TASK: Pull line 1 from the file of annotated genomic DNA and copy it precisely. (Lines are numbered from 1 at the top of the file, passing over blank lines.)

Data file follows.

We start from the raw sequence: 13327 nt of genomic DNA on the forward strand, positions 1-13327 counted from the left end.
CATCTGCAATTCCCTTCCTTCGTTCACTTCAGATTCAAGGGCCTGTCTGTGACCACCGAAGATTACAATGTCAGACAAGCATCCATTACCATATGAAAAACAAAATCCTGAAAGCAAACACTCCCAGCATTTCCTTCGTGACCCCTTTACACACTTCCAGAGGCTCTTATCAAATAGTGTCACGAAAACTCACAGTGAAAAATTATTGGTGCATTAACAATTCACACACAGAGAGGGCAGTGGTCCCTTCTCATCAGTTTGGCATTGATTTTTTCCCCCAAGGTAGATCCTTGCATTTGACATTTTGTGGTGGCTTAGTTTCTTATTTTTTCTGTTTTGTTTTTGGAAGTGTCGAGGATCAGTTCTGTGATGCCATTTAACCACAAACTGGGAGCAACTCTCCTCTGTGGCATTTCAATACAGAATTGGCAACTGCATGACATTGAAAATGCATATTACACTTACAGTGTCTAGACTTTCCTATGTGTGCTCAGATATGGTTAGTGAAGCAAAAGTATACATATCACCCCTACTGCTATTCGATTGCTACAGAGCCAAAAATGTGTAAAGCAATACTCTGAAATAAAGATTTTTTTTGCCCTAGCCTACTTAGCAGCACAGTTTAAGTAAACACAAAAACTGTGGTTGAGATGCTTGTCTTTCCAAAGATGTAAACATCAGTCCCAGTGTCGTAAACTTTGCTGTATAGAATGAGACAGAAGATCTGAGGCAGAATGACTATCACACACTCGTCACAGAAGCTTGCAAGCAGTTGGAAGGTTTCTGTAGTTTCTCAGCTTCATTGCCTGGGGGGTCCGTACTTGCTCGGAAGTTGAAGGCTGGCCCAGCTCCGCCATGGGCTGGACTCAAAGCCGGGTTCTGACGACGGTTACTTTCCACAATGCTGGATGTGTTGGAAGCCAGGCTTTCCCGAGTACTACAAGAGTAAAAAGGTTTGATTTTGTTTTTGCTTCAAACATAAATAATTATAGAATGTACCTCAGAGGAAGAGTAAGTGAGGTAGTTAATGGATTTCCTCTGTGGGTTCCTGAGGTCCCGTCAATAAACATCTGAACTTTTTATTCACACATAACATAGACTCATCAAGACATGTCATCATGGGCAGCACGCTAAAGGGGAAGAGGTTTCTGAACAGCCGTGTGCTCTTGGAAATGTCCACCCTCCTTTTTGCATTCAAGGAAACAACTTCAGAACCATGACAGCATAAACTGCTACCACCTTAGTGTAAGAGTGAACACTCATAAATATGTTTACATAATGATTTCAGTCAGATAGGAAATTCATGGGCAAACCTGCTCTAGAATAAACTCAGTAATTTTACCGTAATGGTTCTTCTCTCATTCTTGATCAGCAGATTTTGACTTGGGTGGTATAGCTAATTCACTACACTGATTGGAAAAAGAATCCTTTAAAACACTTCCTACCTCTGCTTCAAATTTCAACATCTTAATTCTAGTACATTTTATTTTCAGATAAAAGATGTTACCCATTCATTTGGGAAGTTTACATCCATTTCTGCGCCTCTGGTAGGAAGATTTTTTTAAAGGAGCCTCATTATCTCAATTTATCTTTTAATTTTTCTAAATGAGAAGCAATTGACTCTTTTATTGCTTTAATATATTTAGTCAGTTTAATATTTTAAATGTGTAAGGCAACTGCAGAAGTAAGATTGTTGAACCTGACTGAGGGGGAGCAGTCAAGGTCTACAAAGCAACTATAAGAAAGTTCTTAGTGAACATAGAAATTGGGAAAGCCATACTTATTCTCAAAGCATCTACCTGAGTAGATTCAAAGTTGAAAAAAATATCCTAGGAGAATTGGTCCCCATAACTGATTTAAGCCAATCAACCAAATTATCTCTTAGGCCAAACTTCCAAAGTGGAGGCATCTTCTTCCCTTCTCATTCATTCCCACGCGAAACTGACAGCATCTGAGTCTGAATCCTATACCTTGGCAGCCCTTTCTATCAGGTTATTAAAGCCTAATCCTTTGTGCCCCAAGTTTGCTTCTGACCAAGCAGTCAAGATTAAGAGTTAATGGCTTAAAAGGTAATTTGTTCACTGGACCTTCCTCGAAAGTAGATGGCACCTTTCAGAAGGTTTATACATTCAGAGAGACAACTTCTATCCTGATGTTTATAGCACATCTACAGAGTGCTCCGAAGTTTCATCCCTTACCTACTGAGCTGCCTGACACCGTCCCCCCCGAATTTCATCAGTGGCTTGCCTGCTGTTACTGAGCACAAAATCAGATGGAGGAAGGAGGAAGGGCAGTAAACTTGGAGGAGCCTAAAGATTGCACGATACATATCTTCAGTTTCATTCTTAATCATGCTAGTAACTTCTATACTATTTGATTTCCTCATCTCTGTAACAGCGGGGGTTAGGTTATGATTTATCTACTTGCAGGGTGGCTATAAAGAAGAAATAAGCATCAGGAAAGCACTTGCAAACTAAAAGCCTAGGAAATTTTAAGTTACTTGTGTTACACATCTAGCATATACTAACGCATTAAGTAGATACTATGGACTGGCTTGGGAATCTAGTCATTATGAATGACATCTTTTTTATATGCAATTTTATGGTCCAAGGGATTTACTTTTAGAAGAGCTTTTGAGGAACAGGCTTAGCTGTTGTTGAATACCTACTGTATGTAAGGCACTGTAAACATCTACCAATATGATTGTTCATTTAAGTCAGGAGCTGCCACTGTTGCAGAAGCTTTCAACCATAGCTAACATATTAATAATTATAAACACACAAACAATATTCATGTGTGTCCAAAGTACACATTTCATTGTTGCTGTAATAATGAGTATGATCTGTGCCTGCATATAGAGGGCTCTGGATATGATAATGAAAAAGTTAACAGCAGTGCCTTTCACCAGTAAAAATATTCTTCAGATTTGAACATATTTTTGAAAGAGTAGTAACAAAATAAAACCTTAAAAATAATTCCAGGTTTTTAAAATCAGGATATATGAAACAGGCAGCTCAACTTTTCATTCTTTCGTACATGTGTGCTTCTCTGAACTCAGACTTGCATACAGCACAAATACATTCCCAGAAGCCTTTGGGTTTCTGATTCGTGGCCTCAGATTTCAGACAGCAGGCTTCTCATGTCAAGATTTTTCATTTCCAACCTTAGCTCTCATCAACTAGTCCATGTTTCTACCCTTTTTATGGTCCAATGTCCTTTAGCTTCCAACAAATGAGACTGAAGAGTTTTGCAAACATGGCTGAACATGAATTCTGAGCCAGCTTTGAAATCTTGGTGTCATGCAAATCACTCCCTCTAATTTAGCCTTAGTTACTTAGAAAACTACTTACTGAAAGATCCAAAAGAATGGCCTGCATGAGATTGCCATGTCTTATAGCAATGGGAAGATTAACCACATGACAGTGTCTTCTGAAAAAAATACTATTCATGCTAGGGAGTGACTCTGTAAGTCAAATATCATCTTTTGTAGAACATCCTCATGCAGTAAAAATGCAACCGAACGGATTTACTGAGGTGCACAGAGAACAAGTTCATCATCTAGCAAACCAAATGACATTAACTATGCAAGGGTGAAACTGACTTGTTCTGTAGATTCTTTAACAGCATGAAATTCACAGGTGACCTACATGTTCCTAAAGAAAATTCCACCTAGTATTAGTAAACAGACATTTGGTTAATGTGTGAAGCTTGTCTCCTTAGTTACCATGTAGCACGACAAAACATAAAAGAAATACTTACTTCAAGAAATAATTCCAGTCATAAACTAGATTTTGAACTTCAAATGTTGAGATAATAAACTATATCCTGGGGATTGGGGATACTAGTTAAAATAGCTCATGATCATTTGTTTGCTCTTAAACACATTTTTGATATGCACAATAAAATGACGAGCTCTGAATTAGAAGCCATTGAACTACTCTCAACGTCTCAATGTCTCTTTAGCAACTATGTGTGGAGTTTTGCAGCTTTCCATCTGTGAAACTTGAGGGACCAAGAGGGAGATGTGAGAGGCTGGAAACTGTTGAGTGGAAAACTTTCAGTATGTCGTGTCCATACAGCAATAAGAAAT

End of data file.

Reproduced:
We start from the raw sequence: 13327 nt of genomic DNA on the forward strand, positions 1-13327 counted from the left end.